Seek out stale bread. The about-to-expire bread rack is usually randomly placed no where near the bakery or bread aisle. If you find it, you’ll be rewarded. I’ve seen artisan loafs on the day old bread rack for $.99. And once I bought a 6-pack of day-old poppy seed deli bagels for $2. Cut them in half that night and stashed them in the freezer. Just make sure to eat the bread within 24 hours or freeze to avoid a mold takeover.

Use, which matches items on your grocery list with sales and coupons. The site broke down my list into categories of items, then showed me which supermarket had the best prices for each item. It even had a date when the sale price was going to end!

Get sales alerts from, which emails you when an item on your grocery list goes on sale. The number of grocery sales listed per week are about 1 million. The site layout makes searching easy and the rating system is intuitive. The more stars an item has, the better deal it is. Five stars means stock up, 2.5 stars means the price is average, and zero stars means buy later.

Chat up the farmers. Befriending the people selling you food at a farmer’s market is a good way to get information about how the food is grown, if there are any bulk discounts, and what will be on sale in coming weeks. Becoming a loyal customer may earn you a discount.

Look high or low. Manufacturers pay to get their products placed at eye level, which can boost prices. Items on the top and bottom shelf are often just as good for a bit less. Your knees will ache, but it’ll pay off at the register.

With Coupons

Start a coupon train by mailing envelopes to fellow clippers in your region. Each person in the train (aim for 5-10 people for best results) mails an envelope stuffed with coupons to the next person on the list. Take out what you can use, put in new coupons that you can’t. Each envelope moves from one “station” to the next.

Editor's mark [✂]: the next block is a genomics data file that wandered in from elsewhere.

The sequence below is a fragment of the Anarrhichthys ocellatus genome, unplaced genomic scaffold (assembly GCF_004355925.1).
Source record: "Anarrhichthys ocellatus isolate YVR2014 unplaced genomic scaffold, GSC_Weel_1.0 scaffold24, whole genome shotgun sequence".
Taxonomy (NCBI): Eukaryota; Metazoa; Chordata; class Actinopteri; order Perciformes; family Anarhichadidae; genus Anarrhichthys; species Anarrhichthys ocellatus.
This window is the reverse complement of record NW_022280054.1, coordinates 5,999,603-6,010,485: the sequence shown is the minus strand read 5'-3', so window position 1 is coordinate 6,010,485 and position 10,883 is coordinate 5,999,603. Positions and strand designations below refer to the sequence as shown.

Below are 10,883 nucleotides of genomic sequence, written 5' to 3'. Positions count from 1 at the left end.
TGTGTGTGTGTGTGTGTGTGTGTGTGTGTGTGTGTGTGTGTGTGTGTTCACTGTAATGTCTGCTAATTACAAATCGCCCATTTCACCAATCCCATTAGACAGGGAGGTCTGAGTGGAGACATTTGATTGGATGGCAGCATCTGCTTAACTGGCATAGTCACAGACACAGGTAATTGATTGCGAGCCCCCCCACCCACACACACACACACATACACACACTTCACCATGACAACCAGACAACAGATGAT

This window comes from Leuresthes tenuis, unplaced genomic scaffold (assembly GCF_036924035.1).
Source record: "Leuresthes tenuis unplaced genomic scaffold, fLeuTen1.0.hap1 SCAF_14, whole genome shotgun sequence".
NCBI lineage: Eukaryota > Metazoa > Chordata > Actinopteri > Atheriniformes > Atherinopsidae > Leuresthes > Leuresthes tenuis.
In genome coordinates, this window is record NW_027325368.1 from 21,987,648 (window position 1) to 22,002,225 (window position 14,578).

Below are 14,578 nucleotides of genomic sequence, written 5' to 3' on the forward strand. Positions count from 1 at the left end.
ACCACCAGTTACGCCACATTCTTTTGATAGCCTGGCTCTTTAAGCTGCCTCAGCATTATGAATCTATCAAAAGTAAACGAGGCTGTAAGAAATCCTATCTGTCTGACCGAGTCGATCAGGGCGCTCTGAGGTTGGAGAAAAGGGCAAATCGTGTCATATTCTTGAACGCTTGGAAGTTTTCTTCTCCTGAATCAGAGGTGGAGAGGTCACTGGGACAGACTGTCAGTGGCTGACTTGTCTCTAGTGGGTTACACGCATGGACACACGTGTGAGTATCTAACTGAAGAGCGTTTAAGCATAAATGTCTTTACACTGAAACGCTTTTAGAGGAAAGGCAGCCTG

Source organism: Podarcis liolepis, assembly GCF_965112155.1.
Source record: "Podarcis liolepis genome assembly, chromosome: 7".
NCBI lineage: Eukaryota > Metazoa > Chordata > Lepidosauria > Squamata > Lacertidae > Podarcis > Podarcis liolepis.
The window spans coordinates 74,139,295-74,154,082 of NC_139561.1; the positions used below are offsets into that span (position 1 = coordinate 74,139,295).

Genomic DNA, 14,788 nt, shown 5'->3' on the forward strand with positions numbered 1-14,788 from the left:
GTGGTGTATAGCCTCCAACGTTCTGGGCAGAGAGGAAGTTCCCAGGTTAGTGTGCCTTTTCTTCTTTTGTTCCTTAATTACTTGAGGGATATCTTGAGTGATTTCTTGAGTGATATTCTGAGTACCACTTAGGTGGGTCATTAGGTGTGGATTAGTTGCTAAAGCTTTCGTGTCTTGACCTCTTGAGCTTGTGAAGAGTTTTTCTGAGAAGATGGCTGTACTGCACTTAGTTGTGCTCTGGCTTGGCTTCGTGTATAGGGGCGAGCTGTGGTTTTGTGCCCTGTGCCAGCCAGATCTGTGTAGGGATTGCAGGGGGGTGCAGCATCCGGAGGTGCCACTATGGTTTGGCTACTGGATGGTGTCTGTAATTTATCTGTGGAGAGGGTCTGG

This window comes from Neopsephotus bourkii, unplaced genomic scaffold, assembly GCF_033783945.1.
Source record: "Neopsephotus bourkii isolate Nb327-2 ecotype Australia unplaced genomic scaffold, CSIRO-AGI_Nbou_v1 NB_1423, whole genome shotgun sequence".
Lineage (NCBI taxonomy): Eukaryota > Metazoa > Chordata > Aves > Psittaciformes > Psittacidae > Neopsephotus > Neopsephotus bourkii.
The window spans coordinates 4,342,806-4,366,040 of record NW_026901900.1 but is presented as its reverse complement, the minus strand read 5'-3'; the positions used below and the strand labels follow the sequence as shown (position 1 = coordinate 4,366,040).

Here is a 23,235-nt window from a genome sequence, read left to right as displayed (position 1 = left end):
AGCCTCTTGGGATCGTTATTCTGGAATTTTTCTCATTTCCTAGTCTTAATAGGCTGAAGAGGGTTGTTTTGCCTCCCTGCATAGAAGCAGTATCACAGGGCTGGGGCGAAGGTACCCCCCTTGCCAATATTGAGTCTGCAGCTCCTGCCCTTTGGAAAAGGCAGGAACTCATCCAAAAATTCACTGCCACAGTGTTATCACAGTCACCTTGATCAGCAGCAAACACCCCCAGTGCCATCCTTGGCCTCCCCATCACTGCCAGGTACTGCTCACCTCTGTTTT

Buy coupons. Technically you’re paying a processing fee because buying coupons is illegal, but there are many reputable sites that sell coupons for a fraction of their face value. I’ve had good experiences with Also check out

Trade coupons. A similar option to buying coupons is trading them online. Do this at (mail in 25 coupons and you’ll get 25 of your choosing in return), or trade directly with other frugal fellows at,, or

Read blogs that publish coupon matches for wherever you buy groceries. A coupon match is when you redeem a coupon for a sale item, bringing the price down to a fraction of retail or even for free. It’s true! Coupon matching requires you to save each week’s coupon inserts and file them by name and date, such as Red Plum 2/20/11.

This is a guest post by Julia Scott, who shares strategies, coupons, and inspiration to save on everyday expenses on her money saving blog,

{ 12 comments, please add your thoughts now! }

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12 Responses to “How to Save on Groceries, With & Without Coupons”

  1. Shirley says:

    I do use coupons whenever I have them but my biggest savings comes from buying in quantity and then dividing and freezing in usable portions.